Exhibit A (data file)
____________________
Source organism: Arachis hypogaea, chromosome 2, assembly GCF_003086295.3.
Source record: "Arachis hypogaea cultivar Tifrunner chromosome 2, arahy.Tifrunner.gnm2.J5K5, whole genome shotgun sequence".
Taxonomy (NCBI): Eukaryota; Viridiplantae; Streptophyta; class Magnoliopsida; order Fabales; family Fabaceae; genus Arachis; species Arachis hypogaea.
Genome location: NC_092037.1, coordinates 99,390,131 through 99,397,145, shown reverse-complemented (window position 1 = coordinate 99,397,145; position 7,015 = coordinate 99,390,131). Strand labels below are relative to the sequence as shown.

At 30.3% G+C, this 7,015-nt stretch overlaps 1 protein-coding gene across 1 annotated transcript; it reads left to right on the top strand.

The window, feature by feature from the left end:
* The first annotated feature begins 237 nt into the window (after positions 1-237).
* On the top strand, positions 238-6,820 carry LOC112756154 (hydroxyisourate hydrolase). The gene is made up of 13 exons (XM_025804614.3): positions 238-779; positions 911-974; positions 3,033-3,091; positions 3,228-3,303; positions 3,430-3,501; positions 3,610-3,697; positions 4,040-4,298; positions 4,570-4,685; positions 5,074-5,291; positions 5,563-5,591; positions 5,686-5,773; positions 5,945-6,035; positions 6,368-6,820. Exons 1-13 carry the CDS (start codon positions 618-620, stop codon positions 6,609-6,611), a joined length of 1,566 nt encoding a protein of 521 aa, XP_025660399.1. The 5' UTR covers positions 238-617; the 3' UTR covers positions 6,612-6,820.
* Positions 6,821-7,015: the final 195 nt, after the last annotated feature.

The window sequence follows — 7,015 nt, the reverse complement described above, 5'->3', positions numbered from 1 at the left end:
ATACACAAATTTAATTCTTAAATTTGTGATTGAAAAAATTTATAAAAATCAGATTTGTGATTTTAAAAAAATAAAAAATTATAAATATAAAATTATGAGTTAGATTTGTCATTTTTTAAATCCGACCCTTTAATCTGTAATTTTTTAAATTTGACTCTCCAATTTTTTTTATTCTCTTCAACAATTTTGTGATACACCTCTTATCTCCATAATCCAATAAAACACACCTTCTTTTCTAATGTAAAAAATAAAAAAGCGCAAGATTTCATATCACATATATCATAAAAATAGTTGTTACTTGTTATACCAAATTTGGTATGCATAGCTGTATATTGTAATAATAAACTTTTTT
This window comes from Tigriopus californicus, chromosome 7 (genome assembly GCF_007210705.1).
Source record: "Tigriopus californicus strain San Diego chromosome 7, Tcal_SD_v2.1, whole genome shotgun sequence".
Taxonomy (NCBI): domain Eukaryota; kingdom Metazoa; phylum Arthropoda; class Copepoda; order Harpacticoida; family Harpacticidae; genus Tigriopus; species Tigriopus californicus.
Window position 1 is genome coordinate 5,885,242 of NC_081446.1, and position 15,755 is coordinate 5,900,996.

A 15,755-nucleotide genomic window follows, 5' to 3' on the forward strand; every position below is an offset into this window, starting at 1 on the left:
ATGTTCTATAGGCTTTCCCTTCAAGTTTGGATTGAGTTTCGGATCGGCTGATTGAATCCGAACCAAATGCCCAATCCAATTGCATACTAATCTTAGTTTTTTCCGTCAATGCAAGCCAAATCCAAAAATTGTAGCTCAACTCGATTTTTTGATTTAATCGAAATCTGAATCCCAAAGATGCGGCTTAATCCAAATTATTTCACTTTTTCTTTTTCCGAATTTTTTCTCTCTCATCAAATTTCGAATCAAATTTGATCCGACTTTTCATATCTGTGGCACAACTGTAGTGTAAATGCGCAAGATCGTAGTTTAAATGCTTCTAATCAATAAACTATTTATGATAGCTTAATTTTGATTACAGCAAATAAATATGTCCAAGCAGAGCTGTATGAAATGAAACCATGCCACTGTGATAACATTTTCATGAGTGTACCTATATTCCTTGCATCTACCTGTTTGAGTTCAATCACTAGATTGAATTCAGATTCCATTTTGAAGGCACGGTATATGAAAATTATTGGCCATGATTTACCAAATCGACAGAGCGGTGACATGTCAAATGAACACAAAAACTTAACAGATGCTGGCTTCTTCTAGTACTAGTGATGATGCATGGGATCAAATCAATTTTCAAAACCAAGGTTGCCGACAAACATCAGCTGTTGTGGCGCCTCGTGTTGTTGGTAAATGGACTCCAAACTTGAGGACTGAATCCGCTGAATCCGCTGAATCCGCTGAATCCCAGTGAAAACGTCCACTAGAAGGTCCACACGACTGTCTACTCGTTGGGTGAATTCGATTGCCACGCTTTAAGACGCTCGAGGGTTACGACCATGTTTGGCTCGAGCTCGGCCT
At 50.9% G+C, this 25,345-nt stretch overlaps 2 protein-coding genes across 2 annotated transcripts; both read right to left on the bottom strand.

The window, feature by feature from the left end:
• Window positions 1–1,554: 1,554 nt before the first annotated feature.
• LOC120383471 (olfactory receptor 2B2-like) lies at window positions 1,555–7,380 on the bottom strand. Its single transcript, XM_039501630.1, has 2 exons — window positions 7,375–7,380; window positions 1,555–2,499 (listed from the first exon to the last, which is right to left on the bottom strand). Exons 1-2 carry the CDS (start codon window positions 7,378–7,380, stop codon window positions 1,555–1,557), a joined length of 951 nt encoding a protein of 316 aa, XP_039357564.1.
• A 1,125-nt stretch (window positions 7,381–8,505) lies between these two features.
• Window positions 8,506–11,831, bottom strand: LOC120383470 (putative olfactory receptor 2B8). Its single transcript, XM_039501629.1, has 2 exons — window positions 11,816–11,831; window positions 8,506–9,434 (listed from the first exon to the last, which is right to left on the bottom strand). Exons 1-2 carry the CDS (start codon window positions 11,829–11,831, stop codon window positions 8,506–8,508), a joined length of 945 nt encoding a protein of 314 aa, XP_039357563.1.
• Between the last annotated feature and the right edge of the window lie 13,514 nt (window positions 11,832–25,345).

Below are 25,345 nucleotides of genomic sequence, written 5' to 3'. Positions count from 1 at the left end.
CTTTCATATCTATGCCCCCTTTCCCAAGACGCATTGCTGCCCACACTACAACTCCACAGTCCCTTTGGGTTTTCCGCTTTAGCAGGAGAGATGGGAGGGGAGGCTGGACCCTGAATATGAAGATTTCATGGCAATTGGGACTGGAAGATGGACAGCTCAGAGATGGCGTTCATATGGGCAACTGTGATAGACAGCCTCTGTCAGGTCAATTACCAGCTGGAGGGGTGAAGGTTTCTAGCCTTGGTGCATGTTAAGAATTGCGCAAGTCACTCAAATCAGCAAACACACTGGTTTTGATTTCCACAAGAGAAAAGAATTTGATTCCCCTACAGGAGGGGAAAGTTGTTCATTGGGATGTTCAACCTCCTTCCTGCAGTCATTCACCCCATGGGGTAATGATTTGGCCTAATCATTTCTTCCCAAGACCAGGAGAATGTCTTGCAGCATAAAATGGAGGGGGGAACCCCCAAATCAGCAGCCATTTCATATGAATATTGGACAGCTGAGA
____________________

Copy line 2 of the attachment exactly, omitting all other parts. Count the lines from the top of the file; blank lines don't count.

Source record: "Arachis hypogaea cultivar Tifrunner chromosome 2, arahy.Tifrunner.gnm2.J5K5, whole genome shotgun sequence".